I realise now that saying I am a sick person comes across as overly melodramatic.  I meant that I suffer from ongoing and intractable depression that I believe is related mostly to being adopted. 

 The point you make about the  pros and cons of the adoptive vs biological upbringing, Mary, is not the point.  It is very possible that I might have has a worse upbringing at the hands of my birth mother but I don't know and that is unknowable as I have not been able to find her and cannot live that alternative life obviously.   I think people who are not adopted quite rationally focus on this pros and cons argument but I think it is a secondary issue for most adopted people.  The main issue for me is identity and the development of personality.  I think that it is very common for adopted people to have serious problems with this that then goes on to make life very difficult.

Rhianna.  Again your  rationalisation is one that I have heard a lot.  I was so loved that I was given away to a stranger!  I know rationally that my birth mother would have been trying to do the right thing but emotionally it is not a very nice way to start off in life.  You are right though that I have to take life as it is and make the most of the future.  I have always tried to do this but it hasn't really worked and happiness/unhappiness in life is cumulative.   I have got to the point where I cannot see a way forward and my past is a millstone.   There is nothing to do except keep soldiering on and keep searching for happiness and peace.  But I am very frightened that I will fail and face old age in even more despair than I feel now.

Hello Splodge

My apologies if I made your dilemma sound trivial or easy to solve. That was not my intention. I was trying to say that as you do not know what your life would have been there is little point in speculating. If I had left my husband after ten years of marriage instead of 30, where would I be now. I don't know and imagining/day dreaming life would have been a better is pointless because it will never happen. And when I have done this it only makes me more sad and hurt.

I cannot experience your specific pain because I have not been in your situation. I can offer my care and support. I can suggest you find help to accept the past because it will not change. I can tell you of my experiences with past trauma but I feel this will not help you because they are different to yours and it's hard to relate. There is one point in common, to resolve to leave the past behind and live in the here and now.

If I was a different responder I would probably be able to write this in a more compassionate fashion. But I can only write in the way I see things. I really want you to be happy, to leave your past behind and I would love to help you get there. Unfortunately I can only write messages of support here. If this is helpful I will continue to support you as much as possible. Please try again.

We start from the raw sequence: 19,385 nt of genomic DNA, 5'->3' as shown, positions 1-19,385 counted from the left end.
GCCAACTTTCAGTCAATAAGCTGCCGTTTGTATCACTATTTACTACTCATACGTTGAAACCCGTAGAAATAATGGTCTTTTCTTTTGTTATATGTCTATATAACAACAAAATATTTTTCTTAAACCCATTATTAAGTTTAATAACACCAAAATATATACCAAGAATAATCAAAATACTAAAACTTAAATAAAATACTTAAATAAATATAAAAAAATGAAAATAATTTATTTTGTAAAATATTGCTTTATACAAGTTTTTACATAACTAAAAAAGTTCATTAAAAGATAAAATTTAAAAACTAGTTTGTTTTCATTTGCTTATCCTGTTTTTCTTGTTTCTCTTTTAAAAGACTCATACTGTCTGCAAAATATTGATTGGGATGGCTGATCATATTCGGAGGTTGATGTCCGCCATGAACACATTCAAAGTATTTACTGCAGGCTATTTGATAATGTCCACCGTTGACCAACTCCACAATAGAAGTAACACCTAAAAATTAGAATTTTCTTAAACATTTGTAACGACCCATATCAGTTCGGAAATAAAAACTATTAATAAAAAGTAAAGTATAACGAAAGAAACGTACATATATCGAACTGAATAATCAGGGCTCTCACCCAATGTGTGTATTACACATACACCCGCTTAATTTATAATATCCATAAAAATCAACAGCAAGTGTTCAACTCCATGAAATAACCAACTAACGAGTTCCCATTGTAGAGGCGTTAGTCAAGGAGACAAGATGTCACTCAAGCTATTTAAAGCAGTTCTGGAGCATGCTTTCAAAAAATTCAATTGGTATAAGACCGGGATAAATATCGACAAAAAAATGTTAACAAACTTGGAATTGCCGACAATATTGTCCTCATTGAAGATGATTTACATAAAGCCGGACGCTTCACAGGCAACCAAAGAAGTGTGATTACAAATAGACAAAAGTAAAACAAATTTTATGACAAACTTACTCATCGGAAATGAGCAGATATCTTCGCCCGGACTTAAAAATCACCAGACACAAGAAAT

Community Member

Hey splodge

I'm sorry you had such an emotional distressed childhood. I am also sorry that you now live with no love. I am guessing you must feel pretty lonely. I really don't know much about the effects of adoption. Anyway I just wanted to say hello to you, and give you a hug. Hope you will be OK.

Sending you some love from my heart, hopefully into yours.

Shelley xxx

PS  I was wondering if you had any pets, maybe a dog or something??


Community Member

Dear Splodge.  I think the hardest part about being adopted is the not knowing anything about your biological past.  I suppose when you were adopted, no information was given to your adoptive parents.  What illnesses have you inherited that you don't know about?  At least when we are 'kept' by our parents, we have some ideas about 'generic' background.  You and your adopted parents know nothing.  Your adopted parents possibly do love you, but you still feel the stigma of not being their biological child.  There is always something missing, no matter what they do for you, you still have that 'I'm not really theirs' feeling.  Have you tried talking to them about this.  Not knowing anything about yourself biologically, must be terrifying.  Not knowing how to ask, what to ask must also be scary.  What have you inherited in the way of 'mental health' issues, that seems to be the crux of your problems.  You are obviously a bit dubious about forming a relationship, because you don't know what you'll pass on to any future children.  Dr's can't help because they don't know anything about you.  Have you thought about contacting Red Cross to see if they can help you.  The laws regarding finding natural parents are different now.  What do you know about yourself?  Where you were born, what your birthday is?  You were born in London, where in London.  I don't think you're 'sick', I think you're 'lost' in that you don't know who you are, where you come from i.e your natural parents.  Perhaps ancestry.com might be a good place to start, along with (if you know) your father or mothers name?  What do your adoptive parents know.  What about their parents (if they're still alive).  Your adoptive g'parents. 

Family trees are 'in' at the moment.  I've just completed my father's side of the family (it's taken over 20 years).  I entered my paternal g'father's name, next thing, all this info about my fathers family appeared.  Dad's been dead since 1976.  Give it a go, you have nothing to lose. 


Community Member

Hi Splodge,

I can relate to your story a lot and strangely have just broken up with a guy who was born in 1971 and was adopted at birth, had a very supportive family but describes a similarish experience to you.